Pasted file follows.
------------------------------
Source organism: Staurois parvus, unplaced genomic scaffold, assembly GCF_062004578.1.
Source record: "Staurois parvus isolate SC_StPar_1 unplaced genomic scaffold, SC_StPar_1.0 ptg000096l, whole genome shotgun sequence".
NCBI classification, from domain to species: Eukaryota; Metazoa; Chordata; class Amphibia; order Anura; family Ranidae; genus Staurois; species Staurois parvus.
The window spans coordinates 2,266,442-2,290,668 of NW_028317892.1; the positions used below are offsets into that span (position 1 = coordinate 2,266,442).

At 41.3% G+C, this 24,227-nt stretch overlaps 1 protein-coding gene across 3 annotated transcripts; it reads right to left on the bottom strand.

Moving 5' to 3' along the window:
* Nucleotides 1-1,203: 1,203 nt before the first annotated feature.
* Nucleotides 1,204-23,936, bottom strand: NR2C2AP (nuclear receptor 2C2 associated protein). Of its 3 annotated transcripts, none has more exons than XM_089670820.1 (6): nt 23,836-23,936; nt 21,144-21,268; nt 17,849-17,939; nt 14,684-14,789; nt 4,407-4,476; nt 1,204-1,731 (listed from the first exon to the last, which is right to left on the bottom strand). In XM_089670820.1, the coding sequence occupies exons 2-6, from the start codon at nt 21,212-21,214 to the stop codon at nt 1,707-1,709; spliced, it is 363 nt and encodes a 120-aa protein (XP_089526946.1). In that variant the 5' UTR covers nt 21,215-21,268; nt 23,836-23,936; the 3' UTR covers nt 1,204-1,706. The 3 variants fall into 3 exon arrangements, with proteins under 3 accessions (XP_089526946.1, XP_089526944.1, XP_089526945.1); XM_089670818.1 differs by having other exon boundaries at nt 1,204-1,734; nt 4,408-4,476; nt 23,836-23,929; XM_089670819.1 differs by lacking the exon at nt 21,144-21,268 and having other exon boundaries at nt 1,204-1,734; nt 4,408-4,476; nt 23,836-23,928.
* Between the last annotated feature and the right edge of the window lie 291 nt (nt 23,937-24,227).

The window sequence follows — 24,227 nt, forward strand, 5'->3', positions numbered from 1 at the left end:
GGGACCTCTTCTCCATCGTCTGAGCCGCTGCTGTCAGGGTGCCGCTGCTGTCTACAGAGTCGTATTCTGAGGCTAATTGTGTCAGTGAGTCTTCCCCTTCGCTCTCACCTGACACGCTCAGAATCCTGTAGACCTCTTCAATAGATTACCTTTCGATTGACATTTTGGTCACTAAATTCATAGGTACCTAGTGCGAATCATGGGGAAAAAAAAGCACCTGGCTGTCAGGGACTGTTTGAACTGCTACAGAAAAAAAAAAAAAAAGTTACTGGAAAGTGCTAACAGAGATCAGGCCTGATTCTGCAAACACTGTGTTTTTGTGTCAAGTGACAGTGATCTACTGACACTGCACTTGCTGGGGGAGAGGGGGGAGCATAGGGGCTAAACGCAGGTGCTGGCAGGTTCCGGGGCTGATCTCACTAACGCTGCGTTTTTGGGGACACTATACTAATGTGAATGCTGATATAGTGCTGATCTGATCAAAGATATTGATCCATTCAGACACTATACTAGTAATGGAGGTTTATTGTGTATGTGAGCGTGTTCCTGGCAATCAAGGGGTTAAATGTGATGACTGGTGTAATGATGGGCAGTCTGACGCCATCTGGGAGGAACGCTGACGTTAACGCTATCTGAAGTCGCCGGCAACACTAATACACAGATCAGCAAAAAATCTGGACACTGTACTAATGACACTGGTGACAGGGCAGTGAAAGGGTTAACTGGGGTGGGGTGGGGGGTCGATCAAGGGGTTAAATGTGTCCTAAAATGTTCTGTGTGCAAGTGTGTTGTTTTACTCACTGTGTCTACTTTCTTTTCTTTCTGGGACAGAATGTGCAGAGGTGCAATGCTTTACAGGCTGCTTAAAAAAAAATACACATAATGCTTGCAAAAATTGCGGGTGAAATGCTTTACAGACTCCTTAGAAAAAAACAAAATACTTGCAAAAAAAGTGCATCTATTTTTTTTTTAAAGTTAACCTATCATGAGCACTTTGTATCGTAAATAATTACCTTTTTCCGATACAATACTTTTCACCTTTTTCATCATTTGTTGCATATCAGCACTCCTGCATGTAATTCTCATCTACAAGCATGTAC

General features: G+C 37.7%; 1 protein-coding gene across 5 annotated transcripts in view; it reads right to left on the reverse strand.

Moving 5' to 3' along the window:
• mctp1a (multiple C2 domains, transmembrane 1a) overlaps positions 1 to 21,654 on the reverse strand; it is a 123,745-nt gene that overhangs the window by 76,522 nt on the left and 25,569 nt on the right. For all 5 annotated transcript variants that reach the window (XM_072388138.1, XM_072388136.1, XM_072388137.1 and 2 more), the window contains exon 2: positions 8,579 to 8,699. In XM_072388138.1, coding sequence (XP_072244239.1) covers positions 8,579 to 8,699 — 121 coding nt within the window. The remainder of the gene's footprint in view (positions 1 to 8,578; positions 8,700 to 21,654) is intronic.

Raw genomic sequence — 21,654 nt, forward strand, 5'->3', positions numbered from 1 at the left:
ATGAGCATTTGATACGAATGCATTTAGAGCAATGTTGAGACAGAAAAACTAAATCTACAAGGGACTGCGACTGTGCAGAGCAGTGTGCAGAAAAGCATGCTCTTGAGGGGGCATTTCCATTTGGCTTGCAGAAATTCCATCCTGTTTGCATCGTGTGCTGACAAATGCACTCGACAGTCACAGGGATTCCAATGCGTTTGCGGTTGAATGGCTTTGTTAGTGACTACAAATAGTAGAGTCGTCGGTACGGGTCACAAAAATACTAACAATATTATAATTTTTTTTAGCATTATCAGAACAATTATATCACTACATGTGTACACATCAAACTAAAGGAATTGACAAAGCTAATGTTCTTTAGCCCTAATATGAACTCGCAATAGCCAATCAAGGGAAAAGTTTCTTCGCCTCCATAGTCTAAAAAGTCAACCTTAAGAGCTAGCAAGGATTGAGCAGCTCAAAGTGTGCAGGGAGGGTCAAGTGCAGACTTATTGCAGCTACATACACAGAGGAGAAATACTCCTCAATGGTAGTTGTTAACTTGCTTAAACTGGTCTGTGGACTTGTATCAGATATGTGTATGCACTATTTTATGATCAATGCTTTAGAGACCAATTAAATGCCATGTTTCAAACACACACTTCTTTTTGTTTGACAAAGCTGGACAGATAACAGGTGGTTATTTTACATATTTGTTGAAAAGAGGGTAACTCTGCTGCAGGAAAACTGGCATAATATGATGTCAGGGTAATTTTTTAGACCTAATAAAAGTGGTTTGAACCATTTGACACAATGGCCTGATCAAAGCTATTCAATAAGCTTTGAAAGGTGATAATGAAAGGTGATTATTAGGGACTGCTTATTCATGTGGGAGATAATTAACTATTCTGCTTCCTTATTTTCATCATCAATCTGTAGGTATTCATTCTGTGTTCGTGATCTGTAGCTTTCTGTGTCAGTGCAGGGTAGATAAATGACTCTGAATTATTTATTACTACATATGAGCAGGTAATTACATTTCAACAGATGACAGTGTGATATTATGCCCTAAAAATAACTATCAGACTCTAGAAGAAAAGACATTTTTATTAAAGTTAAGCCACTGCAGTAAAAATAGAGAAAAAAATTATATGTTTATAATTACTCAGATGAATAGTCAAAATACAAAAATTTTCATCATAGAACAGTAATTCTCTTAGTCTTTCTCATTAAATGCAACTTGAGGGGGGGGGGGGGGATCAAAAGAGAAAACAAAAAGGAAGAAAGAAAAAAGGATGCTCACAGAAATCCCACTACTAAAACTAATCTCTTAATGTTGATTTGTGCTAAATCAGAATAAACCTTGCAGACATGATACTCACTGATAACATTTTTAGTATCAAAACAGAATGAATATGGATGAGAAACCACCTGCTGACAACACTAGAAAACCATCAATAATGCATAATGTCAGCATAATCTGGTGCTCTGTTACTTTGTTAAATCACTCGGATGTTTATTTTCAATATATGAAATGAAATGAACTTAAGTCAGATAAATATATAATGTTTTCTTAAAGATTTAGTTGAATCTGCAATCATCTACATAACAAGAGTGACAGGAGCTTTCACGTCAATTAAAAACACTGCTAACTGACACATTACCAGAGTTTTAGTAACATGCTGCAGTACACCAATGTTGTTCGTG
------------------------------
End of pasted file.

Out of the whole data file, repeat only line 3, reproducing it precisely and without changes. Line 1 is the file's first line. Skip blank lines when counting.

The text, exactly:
NCBI classification, from domain to species: Eukaryota; Metazoa; Chordata; class Amphibia; order Anura; family Ranidae; genus Staurois; species Staurois parvus.